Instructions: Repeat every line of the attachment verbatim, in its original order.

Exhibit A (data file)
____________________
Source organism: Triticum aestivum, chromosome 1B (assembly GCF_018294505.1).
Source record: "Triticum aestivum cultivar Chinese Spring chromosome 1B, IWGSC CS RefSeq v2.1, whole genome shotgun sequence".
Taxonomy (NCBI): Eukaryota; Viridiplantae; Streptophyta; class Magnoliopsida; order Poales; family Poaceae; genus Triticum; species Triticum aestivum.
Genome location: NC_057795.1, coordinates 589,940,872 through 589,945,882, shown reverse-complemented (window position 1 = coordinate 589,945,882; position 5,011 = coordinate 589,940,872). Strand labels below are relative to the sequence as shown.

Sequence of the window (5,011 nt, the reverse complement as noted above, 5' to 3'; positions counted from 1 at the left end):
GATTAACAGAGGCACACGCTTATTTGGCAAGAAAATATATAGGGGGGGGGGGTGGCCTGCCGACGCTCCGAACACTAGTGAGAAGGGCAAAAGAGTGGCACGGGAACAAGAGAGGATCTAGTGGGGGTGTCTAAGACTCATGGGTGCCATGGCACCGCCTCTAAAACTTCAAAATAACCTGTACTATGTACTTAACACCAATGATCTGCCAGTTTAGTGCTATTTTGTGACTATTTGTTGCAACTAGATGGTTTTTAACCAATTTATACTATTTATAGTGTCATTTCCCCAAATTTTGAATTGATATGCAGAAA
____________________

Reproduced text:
Source organism: Triticum aestivum, chromosome 1B (assembly GCF_018294505.1).
Source record: "Triticum aestivum cultivar Chinese Spring chromosome 1B, IWGSC CS RefSeq v2.1, whole genome shotgun sequence".
Taxonomy (NCBI): Eukaryota; Viridiplantae; Streptophyta; class Magnoliopsida; order Poales; family Poaceae; genus Triticum; species Triticum aestivum.
Genome location: NC_057795.1, coordinates 589,940,872 through 589,945,882, shown reverse-complemented (window position 1 = coordinate 589,945,882; position 5,011 = coordinate 589,940,872). Strand labels below are relative to the sequence as shown.

Sequence of the window (5,011 nt, the reverse complement as noted above, 5' to 3'; positions counted from 1 at the left end):
GATTAACAGAGGCACACGCTTATTTGGCAAGAAAATATATAGGGGGGGGGGGTGGCCTGCCGACGCTCCGAACACTAGTGAGAAGGGCAAAAGAGTGGCACGGGAACAAGAGAGGATCTAGTGGGGGTGTCTAAGACTCATGGGTGCCATGGCACCGCCTCTAAAACTTCAAAATAACCTGTACTATGTACTTAACACCAATGATCTGCCAGTTTAGTGCTATTTTGTGACTATTTGTTGCAACTAGATGGTTTTTAACCAATTTATACTATTTATAGTGTCATTTCCCCAAATTTTGAATTGATATGCAGAAA